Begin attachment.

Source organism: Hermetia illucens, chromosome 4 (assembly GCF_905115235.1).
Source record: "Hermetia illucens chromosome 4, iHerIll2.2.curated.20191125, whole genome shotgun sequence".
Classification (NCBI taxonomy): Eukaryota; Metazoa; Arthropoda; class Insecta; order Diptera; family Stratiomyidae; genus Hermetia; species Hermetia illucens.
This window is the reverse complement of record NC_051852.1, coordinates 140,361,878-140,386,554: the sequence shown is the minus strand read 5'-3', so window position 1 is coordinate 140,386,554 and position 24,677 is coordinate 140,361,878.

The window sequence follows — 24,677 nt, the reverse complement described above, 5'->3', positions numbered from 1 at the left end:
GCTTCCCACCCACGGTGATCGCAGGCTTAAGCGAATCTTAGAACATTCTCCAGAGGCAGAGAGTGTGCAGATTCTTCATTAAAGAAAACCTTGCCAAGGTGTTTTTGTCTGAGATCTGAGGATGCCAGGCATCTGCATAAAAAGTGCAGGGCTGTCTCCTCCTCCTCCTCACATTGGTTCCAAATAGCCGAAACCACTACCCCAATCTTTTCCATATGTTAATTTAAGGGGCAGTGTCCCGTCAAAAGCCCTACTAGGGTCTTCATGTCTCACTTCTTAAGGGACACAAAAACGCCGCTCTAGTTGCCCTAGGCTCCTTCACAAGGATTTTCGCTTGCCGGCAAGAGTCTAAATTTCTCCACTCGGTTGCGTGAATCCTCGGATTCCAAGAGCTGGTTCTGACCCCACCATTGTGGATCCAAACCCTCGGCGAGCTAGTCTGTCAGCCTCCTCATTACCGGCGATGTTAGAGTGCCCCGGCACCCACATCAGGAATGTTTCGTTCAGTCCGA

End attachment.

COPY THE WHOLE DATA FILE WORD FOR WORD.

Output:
Source organism: Hermetia illucens, chromosome 4 (assembly GCF_905115235.1).
Source record: "Hermetia illucens chromosome 4, iHerIll2.2.curated.20191125, whole genome shotgun sequence".
Classification (NCBI taxonomy): Eukaryota; Metazoa; Arthropoda; class Insecta; order Diptera; family Stratiomyidae; genus Hermetia; species Hermetia illucens.
This window is the reverse complement of record NC_051852.1, coordinates 140,361,878-140,386,554: the sequence shown is the minus strand read 5'-3', so window position 1 is coordinate 140,386,554 and position 24,677 is coordinate 140,361,878.

The window sequence follows — 24,677 nt, the reverse complement described above, 5'->3', positions numbered from 1 at the left end:
GCTTCCCACCCACGGTGATCGCAGGCTTAAGCGAATCTTAGAACATTCTCCAGAGGCAGAGAGTGTGCAGATTCTTCATTAAAGAAAACCTTGCCAAGGTGTTTTTGTCTGAGATCTGAGGATGCCAGGCATCTGCATAAAAAGTGCAGGGCTGTCTCCTCCTCCTCCTCACATTGGTTCCAAATAGCCGAAACCACTACCCCAATCTTTTCCATATGTTAATTTAAGGGGCAGTGTCCCGTCAAAAGCCCTACTAGGGTCTTCATGTCTCACTTCTTAAGGGACACAAAAACGCCGCTCTAGTTGCCCTAGGCTCCTTCACAAGGATTTTCGCTTGCCGGCAAGAGTCTAAATTTCTCCACTCGGTTGCGTGAATCCTCGGATTCCAAGAGCTGGTTCTGACCCCACCATTGTGGATCCAAACCCTCGGCGAGCTAGTCTGTCAGCCTCCTCATTACCGGCGATGTTAGAGTGCCCCGGCACCCACATCAGGAATGTTTCGTTCAGTCCGA